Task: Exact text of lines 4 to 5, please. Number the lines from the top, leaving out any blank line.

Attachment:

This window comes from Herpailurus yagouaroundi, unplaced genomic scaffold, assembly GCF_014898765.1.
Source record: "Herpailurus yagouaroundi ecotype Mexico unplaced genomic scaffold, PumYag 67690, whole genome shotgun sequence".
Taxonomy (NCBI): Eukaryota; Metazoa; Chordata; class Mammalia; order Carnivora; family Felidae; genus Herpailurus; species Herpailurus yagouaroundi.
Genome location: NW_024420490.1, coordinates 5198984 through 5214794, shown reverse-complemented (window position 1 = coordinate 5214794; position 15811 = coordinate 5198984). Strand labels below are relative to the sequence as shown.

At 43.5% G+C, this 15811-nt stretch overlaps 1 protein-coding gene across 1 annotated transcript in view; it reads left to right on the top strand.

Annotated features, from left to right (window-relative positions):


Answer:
Genome location: NW_024420490.1, coordinates 5198984 through 5214794, shown reverse-complemented (window position 1 = coordinate 5214794; position 15811 = coordinate 5198984). Strand labels below are relative to the sequence as shown.

At 43.5% G+C, this 15811-nt stretch overlaps 1 protein-coding gene across 1 annotated transcript in view; it reads left to right on the top strand.